The Secondary Break: Wednesday’s Links

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Harvard Basketball: The Startup (Slam Magazine)
On Wednesday night the Harvard Crimson play their final non-conference game of the season as they visit UConn, with the Huskies coming off of two losses in Texas (Houston and SMU). Those defeats may have taken some of the luster off of this matchup, one that a Harvard program looking to build on last season’s NCAA tournament victory can use. How did Harvard reach the point where an at-large bid can be considered? It all began with a vision.

Midseason Awards: NEC (Big Apple Buckets)
With conference play underway, the first days of January are usually a good time to recap what happened in non-conference play. This piece takes a look at the Northeast Conference, with its race shaping up to be the competitive one that many predicted prior to the start of the season.

London Perrantes brings “that Cali swag” to the Cavaliers as a freshman (Washington Post)
With the graduation of Jontel Evans at the conclusion of the 2012-13 season, Virginia head coach Tony Bennett had a hole to fill at the point guard position. Into that role slid freshman London Perrantes, a California native who grew up dreaming of playing in the ACC and on Saturday at Florida State played arguably his best game to date. He’ll be a key factor for the Cavaliers if they’re to reach the NCAA tournament.

URI pays heavy price for slow start (Providence Journal)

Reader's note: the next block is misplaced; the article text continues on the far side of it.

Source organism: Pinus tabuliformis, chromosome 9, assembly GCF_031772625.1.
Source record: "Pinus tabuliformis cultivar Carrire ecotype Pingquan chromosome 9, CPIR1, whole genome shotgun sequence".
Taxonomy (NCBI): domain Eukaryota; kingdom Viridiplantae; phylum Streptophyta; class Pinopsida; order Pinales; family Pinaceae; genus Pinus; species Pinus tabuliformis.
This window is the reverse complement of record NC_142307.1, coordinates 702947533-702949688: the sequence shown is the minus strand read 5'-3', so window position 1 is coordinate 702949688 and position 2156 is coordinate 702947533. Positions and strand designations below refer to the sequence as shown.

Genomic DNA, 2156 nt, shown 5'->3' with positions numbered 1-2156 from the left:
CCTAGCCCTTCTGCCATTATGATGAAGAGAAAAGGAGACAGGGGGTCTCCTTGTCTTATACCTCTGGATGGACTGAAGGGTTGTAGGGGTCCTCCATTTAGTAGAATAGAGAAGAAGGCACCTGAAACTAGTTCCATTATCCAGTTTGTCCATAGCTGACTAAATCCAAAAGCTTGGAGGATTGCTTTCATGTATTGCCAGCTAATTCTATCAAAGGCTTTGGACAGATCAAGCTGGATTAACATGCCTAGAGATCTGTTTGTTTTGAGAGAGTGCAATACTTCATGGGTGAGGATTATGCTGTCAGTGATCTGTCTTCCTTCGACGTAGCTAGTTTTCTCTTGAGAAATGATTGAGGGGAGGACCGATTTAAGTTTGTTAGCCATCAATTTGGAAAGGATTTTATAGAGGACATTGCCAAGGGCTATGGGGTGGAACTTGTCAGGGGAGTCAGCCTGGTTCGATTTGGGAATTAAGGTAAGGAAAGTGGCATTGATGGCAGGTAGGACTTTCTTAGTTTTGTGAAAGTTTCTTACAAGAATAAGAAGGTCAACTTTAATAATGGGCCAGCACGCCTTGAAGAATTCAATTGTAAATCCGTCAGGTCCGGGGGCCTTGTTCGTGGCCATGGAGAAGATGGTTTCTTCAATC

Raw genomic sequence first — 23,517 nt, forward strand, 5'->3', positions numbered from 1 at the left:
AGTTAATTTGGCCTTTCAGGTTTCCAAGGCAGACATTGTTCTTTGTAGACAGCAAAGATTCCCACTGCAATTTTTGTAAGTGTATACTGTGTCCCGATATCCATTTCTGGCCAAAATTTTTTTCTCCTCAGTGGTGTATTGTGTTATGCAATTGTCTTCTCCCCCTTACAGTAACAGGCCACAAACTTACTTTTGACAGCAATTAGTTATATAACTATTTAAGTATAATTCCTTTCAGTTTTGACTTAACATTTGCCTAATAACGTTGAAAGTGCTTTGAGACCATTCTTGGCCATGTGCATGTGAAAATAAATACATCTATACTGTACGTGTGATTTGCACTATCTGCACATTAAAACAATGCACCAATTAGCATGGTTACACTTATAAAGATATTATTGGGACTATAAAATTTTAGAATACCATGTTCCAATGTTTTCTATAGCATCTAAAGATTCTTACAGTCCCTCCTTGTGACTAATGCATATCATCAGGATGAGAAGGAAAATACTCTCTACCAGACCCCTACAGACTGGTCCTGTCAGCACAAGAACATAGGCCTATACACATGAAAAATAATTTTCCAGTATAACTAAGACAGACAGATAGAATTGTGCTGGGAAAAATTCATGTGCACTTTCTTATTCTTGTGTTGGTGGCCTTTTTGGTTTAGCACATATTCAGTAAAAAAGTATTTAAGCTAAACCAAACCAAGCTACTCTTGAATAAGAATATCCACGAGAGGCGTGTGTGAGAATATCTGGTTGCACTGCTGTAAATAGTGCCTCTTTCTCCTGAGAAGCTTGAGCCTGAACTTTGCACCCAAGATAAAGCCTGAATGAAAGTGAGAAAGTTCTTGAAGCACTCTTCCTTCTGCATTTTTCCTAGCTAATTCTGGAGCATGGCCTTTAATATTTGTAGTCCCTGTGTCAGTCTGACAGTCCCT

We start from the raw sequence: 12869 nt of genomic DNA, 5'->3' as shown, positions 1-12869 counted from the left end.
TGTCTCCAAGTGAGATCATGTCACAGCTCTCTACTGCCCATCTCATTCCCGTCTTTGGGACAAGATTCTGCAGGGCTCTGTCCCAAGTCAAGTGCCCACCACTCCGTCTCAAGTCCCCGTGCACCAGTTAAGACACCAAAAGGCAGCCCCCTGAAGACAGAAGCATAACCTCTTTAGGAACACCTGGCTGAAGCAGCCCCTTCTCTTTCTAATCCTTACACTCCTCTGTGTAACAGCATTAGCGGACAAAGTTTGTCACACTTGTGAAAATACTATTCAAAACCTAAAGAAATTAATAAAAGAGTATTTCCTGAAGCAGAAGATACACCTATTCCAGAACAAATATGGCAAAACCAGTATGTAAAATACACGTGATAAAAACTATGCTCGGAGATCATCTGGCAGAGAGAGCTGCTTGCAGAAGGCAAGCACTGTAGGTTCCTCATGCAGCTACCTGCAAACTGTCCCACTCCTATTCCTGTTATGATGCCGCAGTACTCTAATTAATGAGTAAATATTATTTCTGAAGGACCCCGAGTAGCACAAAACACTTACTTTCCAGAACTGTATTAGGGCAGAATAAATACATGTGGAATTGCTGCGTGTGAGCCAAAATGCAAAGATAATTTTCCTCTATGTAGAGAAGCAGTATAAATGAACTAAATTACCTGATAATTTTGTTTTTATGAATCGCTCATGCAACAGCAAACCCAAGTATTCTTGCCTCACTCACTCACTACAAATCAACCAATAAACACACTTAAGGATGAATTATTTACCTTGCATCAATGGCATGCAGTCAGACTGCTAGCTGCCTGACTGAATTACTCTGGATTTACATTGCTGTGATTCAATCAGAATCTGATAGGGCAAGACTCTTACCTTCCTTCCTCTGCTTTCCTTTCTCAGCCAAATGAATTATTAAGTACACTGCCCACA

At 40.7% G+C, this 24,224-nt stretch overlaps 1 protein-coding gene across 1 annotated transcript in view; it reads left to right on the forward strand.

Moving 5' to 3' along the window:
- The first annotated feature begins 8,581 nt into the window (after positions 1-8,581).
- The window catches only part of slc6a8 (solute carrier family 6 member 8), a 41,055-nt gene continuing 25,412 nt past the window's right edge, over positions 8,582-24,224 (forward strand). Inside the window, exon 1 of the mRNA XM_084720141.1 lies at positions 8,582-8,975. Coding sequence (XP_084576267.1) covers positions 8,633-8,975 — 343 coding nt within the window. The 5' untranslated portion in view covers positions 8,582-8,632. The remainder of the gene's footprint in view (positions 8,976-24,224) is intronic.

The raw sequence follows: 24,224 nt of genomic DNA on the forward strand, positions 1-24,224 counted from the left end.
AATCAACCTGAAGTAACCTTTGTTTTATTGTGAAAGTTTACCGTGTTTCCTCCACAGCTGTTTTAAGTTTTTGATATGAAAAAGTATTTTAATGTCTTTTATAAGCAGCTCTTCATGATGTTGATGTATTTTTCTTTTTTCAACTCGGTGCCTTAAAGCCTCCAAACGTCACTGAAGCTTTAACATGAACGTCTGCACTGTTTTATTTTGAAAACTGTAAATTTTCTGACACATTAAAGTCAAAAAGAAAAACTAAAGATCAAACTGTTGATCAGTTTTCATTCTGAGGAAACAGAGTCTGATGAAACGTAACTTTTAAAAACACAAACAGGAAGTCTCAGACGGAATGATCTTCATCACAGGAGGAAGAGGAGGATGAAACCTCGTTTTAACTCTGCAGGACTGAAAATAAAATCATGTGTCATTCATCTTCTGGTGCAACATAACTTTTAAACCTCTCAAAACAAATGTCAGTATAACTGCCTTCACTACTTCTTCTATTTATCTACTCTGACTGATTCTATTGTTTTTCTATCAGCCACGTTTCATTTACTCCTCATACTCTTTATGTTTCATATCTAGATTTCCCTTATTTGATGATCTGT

After winning games against Brown and LSU last week, Rhode Island entered Tuesday night’s Atlantic 10 opener against Saint Louis brimming with confidence. But the Rams saw their win streak come to an end, falling by the final score of 59-58, and their poor start to the game certainly had an impact on the result.

Kentucky basketball behaving more like a team, Calipari and players say (Louisville Courier-Journal)
The winter break, in some instances, has a knack for forcing college basketball teams to improve their chemistry. Why? Much of the student body is home for the holidays, leaving the players with few options when it comes to on-campus interactions. That was the case for a young Kentucky team working to reach the level many expected before the season began, and according to the player and head coach John Calipari the winter break certainly helped.

Comebacks nothing new for this season’s undefeated squad (Wisconsin State Journal)
After struggling for much of the game’s first 30 minutes on Sunday night, No. 4 Wisconsin found a way to come back and beat No. 22 Iowa in Madison. And while the Badgers, who are off to the best start in school history, haven’t been in too many situations like that one they knew what needed to be done.

UNC JV team: Hubert Davis takes charge (Raleigh News & Observer)
North Carolina is one of the few athletic departments that also field a JV basketball team, with players who don’t have the talent that the guys we see on TV every week living out their dream of wearing that jersey. And this is also a positive experience for the assistant who gets to coach the JV team, with Hubert Davis leading the way this season.